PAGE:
Certain lenders refer to these as Property Inspection Waivers (PIWs).
To utilize either program, your lender must initiate the procedure. Even if Freddie or Fannie agree to forgo the requirement for an appraisal, your lender may still require one.
Use a No-Appraisal Streamline Refinance
Government-backed loans, such as FHA, VA, and USDA mortgages; each has its requirements about whether an appraisal is required for refinancing.
Typically, an appraisal is not required for an FHA-to-FHA, VA-to-VA, or USDA-to-USDA Streamline Refinance. This loan type replaces your current mortgage with a new mortgage of the same kind.
In most situations, the amount of your new loan will equal the balance of your existing loan at the time of refinancing. Therefore, you cannot borrow further funds against your equity. However, the loan can be closed without a fresh evaluation.
Why Streamline Refinances Do Not Require an Appraisal
A Streamline Refinance makes it easy for homeowners to reduce their existing mortgage’s interest rate and monthly payment. This minimizes the likelihood of default and reduces the risk associated with the loan for lenders and investors.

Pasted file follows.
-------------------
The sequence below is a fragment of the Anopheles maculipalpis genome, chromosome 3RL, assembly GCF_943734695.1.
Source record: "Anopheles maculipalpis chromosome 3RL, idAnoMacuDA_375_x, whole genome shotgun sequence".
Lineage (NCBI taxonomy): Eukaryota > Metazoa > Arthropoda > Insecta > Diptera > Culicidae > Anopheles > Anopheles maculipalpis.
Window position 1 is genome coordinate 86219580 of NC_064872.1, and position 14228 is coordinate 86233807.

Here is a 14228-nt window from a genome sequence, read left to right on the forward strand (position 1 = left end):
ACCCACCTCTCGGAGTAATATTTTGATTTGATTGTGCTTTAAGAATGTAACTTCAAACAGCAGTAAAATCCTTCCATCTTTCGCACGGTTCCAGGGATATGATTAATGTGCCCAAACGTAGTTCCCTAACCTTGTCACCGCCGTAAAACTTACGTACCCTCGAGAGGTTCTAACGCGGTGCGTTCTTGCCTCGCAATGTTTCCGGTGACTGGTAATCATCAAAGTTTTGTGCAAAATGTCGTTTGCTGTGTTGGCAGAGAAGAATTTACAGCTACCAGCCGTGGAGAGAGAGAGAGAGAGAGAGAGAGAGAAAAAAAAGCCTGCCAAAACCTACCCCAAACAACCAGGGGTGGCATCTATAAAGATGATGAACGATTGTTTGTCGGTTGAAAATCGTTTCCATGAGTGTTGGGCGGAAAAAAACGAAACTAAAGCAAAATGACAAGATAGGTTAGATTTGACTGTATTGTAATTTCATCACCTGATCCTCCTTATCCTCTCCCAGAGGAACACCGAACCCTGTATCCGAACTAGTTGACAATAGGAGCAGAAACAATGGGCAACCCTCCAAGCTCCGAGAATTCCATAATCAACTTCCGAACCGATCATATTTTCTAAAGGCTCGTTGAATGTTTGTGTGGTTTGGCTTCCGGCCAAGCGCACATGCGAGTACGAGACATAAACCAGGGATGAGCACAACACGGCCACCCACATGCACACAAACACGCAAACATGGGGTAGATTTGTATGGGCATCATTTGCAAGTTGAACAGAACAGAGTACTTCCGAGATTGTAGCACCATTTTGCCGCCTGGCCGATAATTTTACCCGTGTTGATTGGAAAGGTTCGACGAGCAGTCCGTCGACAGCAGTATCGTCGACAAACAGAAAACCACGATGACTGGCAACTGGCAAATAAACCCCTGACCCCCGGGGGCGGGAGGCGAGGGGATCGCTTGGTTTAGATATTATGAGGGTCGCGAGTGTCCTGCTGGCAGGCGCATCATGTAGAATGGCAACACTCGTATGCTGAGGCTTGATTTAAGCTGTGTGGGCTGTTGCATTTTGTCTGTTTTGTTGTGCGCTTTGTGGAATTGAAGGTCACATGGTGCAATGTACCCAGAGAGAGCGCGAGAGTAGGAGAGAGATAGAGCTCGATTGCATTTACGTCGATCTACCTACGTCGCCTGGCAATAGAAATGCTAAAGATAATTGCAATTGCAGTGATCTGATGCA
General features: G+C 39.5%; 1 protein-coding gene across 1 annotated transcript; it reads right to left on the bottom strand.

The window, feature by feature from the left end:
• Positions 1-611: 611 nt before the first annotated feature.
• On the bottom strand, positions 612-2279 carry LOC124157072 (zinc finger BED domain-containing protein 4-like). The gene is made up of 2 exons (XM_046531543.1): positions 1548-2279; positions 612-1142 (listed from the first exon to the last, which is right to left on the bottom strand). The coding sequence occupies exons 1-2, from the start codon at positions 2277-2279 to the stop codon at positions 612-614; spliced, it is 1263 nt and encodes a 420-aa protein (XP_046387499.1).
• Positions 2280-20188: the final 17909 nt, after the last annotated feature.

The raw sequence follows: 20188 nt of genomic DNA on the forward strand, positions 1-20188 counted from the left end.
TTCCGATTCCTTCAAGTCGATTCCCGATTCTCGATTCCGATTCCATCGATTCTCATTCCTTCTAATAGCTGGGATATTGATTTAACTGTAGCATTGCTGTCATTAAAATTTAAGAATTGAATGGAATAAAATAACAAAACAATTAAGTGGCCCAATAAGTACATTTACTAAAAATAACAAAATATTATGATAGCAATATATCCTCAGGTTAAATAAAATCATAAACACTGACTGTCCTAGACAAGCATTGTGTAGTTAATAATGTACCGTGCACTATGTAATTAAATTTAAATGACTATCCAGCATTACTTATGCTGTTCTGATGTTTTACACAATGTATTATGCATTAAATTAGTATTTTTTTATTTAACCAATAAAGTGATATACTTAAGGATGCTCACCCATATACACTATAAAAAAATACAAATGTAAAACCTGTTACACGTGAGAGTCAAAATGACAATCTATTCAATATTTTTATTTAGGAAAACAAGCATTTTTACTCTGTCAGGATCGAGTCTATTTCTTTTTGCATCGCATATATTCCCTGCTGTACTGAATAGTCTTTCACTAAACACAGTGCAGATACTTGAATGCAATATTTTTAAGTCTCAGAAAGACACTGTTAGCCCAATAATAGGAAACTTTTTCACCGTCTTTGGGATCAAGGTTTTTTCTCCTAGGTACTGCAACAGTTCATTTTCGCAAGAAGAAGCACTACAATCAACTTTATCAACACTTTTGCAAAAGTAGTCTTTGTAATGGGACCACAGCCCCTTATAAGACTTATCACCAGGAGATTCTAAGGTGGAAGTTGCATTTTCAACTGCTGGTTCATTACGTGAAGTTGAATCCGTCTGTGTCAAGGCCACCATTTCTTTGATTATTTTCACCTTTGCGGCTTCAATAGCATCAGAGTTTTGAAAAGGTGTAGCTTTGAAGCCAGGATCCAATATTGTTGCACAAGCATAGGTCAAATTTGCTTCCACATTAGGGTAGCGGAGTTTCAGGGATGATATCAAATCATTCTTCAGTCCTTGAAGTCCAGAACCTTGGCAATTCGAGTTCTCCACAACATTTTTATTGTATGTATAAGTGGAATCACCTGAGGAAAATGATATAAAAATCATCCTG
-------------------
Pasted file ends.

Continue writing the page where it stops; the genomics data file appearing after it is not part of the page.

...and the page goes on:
Therefore, a Streamline Refinance is advantageous for all parties. Consequently, they are more lenient about evaluation standards.
Please note that your mortgage lender might still request one even if the government does not demand an assessment. Read the lender’s disclosures or ask your loan officer whether the lender intends to obtain an appraisal before applying.
Here are further details on Streamline Refinances for mortgages guaranteed by the government:
FHA Streamline Refinance
Federal Housing Administration (FHA) guarantees FHA loans. An FHA Streamline application must be submitted and approved to refinance an FHA mortgage without an appraisal.
You must be current (not overdue) on your mortgage loan to qualify. And it must have been at least six months since you obtained the loan.
An FHA Streamline Refinance does not involve a review of your income or credit, so you do not need flawless finances to qualify.
In addition, Streamline refinancing may reduce your mortgage insurance fees (MIP) to 0.5 percent of your loan amount.